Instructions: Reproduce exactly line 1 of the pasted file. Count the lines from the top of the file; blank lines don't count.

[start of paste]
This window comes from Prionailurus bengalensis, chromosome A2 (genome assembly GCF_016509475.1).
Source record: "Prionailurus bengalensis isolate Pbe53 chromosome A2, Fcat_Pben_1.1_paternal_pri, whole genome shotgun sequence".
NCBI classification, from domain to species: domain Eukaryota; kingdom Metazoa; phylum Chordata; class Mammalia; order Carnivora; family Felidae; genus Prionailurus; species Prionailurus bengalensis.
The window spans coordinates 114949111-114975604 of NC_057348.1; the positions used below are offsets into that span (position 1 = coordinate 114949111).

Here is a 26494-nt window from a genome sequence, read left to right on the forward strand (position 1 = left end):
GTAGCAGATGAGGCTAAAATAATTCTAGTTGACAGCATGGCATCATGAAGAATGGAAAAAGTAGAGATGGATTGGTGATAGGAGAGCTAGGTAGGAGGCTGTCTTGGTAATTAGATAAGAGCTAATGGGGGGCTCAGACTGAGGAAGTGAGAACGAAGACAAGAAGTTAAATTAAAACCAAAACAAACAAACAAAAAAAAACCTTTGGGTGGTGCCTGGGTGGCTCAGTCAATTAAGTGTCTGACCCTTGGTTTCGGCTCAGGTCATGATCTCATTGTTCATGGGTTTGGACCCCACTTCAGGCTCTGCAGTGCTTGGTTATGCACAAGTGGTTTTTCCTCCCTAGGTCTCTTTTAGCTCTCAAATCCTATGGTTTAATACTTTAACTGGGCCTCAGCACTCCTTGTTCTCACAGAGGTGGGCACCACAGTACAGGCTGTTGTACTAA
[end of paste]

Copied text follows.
This window comes from Prionailurus bengalensis, chromosome A2 (genome assembly GCF_016509475.1).